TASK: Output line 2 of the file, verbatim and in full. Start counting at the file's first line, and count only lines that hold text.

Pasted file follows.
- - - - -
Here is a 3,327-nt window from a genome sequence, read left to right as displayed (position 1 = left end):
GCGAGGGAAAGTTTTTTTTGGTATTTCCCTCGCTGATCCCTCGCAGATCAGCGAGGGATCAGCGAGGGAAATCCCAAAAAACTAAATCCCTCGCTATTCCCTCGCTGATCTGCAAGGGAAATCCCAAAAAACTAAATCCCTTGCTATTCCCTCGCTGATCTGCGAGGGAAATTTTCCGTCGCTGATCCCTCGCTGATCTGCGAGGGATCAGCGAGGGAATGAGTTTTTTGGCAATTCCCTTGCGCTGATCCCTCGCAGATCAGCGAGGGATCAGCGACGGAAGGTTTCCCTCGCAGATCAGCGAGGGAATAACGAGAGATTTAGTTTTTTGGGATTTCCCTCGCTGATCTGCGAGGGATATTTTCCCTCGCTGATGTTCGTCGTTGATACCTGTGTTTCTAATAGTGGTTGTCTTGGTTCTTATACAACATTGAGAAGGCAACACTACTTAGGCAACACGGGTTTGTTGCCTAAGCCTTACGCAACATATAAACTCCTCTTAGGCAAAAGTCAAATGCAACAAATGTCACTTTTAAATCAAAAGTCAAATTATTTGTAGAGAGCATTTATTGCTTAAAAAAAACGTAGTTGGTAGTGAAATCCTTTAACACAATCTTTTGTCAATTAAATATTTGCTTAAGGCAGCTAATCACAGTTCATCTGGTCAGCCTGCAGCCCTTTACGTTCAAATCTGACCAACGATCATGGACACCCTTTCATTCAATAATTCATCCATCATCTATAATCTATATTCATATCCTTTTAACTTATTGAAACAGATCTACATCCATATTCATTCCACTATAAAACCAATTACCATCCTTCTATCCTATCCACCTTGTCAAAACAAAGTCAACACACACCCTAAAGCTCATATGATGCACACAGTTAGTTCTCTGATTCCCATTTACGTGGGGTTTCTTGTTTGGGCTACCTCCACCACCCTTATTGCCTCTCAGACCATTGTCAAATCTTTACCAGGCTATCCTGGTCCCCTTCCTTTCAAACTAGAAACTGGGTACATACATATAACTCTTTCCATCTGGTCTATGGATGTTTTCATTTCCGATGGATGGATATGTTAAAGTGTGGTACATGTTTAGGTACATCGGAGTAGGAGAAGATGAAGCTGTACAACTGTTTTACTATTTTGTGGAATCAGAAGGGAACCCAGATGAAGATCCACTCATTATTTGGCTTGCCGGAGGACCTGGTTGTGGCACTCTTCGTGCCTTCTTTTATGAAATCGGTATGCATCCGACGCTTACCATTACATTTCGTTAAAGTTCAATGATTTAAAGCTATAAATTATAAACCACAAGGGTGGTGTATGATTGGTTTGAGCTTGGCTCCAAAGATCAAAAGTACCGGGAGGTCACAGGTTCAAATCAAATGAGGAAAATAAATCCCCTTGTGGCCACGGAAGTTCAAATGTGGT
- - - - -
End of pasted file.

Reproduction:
GCGAGGGAAAGTTTTTTTTGGTATTTCCCTCGCTGATCCCTCGCAGATCAGCGAGGGATCAGCGAGGGAAATCCCAAAAAACTAAATCCCTCGCTATTCCCTCGCTGATCTGCAAGGGAAATCCCAAAAAACTAAATCCCTTGCTATTCCCTCGCTGATCTGCGAGGGAAATTTTCCGTCGCTGATCCCTCGCTGATCTGCGAGGGATCAGCGAGGGAATGAGTTTTTTGGCAATTCCCTTGCGCTGATCCCTCGCAGATCAGCGAGGGATCAGCGACGGAAGGTTTCCCTCGCAGATCAGCGAGGGAATAACGAGAGATTTAGTTTTTTGGGATTTCCCTCGCTGATCTGCGAGGGATATTTTCCCTCGCTGATGTTCGTCGTTGATACCTGTGTTTCTAATAGTGGTTGTCTTGGTTCTTATACAACATTGAGAAGGCAACACTACTTAGGCAACACGGGTTTGTTGCCTAAGCCTTACGCAACATATAAACTCCTCTTAGGCAAAAGTCAAATGCAACAAATGTCACTTTTAAATCAAAAGTCAAATTATTTGTAGAGAGCATTTATTGCTTAAAAAAAACGTAGTTGGTAGTGAAATCCTTTAACACAATCTTTTGTCAATTAAATATTTGCTTAAGGCAGCTAATCACAGTTCATCTGGTCAGCCTGCAGCCCTTTACGTTCAAATCTGACCAACGATCATGGACACCCTTTCATTCAATAATTCATCCATCATCTATAATCTATATTCATATCCTTTTAACTTATTGAAACAGATCTACATCCATATTCATTCCACTATAAAACCAATTACCATCCTTCTATCCTATCCACCTTGTCAAAACAAAGTCAACACACACCCTAAAGCTCATATGATGCACACAGTTAGTTCTCTGATTCCCATTTACGTGGGGTTTCTTGTTTGGGCTACCTCCACCACCCTTATTGCCTCTCAGACCATTGTCAAATCTTTACCAGGCTATCCTGGTCCCCTTCCTTTCAAACTAGAAACTGGGTACATACATATAACTCTTTCCATCTGGTCTATGGATGTTTTCATTTCCGATGGATGGATATGTTAAAGTGTGGTACATGTTTAGGTACATCGGAGTAGGAGAAGATGAAGCTGTACAACTGTTTTACTATTTTGTGGAATCAGAAGGGAACCCAGATGAAGATCCACTCATTATTTGGCTTGCCGGAGGACCTGGTTGTGGCACTCTTCGTGCCTTCTTTTATGAAATCGGTATGCATCCGACGCTTACCATTACATTTCGTTAAAGTTCAATGATTTAAAGCTATAAATTATAAACCACAAGGGTGGTGTATGATTGGTTTGAGCTTGGCTCCAAAGATCAAAAGTACCGGGAGGTCACAGGTTCAAATCAAATGAGGAAAATAAATCCCCTTGTGGCCACGGAAGTTCAAATGTGGT